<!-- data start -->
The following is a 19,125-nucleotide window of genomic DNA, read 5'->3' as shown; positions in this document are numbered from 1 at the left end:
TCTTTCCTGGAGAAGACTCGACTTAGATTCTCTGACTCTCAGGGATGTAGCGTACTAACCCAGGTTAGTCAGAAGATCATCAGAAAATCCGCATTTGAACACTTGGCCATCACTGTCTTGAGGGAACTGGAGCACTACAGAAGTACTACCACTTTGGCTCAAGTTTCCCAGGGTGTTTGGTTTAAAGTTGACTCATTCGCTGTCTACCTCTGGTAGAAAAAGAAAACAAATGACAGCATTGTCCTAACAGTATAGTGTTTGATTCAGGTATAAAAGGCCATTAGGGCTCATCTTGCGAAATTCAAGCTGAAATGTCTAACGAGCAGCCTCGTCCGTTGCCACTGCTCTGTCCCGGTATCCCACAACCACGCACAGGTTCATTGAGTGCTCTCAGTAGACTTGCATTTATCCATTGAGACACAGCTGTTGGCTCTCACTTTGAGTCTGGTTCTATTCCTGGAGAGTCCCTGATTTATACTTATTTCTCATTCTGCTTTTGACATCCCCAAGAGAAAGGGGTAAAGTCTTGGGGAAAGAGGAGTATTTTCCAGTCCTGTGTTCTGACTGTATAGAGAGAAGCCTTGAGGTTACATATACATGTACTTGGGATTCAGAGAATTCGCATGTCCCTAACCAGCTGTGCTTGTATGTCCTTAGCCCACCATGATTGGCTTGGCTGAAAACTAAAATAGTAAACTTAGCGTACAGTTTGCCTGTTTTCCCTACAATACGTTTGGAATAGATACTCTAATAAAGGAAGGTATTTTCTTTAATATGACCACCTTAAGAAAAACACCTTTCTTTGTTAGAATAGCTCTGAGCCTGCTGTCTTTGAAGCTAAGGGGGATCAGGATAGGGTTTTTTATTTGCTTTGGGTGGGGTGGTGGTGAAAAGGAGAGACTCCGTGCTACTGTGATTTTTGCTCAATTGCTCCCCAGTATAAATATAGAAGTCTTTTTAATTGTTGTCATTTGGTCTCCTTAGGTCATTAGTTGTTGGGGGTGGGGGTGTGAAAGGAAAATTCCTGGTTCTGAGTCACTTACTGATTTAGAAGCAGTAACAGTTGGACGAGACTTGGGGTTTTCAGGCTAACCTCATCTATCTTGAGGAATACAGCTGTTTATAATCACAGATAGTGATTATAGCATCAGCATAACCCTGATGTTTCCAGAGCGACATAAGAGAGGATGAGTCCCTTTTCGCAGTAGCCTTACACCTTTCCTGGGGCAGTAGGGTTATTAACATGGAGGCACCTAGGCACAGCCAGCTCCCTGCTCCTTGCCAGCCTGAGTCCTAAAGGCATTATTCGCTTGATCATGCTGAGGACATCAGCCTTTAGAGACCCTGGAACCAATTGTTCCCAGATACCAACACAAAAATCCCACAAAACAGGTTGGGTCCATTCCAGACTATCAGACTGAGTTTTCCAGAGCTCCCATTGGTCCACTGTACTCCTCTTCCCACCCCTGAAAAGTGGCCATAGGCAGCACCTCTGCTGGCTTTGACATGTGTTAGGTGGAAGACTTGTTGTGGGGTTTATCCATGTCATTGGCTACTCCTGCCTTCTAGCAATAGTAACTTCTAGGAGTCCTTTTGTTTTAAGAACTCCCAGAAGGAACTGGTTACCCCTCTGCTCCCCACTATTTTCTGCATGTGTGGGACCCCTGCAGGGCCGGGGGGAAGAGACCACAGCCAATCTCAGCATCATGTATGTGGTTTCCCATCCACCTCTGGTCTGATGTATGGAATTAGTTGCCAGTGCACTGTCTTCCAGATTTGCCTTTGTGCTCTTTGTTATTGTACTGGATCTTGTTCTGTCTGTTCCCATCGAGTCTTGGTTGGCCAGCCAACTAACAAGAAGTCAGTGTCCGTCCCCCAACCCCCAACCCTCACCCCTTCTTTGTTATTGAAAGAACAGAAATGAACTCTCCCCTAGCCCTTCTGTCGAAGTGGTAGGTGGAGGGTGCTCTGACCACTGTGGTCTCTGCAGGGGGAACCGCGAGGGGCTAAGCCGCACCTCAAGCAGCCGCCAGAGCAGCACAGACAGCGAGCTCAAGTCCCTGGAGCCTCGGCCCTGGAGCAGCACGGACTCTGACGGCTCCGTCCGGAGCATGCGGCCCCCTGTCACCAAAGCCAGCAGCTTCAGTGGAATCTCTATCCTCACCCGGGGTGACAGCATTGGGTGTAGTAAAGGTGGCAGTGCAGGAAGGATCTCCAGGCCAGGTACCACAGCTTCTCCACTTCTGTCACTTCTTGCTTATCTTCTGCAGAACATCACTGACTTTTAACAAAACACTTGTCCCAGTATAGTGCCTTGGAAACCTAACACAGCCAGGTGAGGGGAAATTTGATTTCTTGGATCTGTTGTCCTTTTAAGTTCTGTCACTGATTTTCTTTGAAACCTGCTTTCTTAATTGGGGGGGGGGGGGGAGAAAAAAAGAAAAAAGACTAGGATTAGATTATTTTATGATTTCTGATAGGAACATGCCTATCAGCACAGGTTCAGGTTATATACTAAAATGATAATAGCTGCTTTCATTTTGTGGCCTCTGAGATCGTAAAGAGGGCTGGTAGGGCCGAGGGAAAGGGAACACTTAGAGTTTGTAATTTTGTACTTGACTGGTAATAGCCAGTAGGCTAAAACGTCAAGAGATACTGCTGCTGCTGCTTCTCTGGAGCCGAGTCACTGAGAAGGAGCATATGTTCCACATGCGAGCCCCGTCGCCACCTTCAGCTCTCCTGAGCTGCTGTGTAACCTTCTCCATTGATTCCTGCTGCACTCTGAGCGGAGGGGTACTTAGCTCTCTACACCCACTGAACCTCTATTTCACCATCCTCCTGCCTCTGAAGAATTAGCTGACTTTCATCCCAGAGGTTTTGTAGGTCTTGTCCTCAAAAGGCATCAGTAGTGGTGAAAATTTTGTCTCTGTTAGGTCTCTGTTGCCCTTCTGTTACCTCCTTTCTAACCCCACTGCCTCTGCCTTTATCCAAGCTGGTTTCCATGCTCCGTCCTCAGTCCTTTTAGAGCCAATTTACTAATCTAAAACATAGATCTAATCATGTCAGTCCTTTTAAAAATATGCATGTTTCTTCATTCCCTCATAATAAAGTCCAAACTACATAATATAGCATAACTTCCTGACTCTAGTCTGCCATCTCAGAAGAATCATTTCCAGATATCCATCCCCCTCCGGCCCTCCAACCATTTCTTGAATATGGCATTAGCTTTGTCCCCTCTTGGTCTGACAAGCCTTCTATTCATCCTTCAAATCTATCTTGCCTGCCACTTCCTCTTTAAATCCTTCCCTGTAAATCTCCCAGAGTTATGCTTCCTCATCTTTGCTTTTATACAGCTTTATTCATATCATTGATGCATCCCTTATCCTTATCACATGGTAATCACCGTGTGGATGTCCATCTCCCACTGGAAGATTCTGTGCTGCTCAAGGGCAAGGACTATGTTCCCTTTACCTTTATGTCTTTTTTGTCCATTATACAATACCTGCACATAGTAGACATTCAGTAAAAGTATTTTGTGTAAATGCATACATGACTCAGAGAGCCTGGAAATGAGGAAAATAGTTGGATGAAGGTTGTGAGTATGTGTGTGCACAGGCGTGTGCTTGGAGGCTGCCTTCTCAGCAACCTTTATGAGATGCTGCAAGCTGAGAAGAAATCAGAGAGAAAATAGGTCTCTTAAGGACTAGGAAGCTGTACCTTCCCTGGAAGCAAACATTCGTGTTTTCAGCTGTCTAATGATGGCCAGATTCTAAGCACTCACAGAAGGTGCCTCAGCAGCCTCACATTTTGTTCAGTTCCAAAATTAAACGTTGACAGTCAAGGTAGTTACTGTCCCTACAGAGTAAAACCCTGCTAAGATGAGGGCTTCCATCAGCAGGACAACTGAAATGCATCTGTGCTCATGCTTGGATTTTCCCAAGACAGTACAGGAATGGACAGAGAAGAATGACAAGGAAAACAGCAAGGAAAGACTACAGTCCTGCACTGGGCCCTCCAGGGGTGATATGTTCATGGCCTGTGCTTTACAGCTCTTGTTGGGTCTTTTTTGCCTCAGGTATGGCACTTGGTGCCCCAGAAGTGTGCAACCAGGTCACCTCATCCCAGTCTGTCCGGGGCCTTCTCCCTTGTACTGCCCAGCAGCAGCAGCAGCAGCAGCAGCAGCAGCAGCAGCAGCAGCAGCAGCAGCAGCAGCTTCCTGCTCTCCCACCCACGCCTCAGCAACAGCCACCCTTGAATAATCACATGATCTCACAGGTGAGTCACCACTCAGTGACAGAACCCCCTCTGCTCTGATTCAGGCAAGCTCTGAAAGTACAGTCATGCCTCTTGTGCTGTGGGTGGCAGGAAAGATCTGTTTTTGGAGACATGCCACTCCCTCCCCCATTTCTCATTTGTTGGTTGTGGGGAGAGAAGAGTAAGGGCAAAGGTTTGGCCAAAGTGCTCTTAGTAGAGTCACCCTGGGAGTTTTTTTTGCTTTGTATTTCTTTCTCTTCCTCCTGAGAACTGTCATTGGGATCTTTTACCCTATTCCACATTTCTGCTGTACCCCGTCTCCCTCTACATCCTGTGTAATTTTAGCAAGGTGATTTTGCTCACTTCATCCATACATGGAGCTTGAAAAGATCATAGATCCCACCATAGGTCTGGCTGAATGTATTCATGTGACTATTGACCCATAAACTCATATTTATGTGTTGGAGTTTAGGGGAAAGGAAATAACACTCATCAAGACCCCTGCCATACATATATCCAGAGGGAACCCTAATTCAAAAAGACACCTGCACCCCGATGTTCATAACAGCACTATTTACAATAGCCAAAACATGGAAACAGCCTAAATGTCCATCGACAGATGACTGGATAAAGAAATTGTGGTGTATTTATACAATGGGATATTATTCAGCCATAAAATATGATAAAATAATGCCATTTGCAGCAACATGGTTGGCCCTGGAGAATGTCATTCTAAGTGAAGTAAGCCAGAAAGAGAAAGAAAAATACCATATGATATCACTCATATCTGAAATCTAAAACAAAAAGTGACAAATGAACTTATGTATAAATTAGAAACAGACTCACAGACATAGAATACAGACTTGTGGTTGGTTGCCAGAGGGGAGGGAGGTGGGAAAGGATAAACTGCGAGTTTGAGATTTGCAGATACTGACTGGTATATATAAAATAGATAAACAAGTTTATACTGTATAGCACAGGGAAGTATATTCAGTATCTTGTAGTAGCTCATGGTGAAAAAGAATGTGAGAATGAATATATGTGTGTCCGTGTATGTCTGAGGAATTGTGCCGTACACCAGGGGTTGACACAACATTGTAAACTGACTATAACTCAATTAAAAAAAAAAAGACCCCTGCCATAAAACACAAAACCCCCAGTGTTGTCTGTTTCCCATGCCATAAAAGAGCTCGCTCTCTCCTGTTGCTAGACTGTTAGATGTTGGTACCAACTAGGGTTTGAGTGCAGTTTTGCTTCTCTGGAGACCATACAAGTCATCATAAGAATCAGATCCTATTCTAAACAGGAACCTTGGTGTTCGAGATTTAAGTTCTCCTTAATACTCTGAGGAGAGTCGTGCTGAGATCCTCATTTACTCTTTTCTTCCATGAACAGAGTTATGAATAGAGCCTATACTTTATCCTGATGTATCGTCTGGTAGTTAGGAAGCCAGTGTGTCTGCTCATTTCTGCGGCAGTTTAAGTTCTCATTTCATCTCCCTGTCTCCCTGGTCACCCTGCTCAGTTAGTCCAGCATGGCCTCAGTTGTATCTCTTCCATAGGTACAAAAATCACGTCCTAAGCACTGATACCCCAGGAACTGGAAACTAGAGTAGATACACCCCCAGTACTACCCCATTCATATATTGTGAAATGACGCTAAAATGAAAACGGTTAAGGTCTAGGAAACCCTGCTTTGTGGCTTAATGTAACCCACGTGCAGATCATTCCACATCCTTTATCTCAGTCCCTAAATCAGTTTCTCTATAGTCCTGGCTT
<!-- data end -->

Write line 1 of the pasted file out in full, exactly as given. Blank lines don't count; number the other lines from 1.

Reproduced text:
The following is a 19,125-nucleotide window of genomic DNA, read 5'->3' as shown; positions in this document are numbered from 1 at the left end: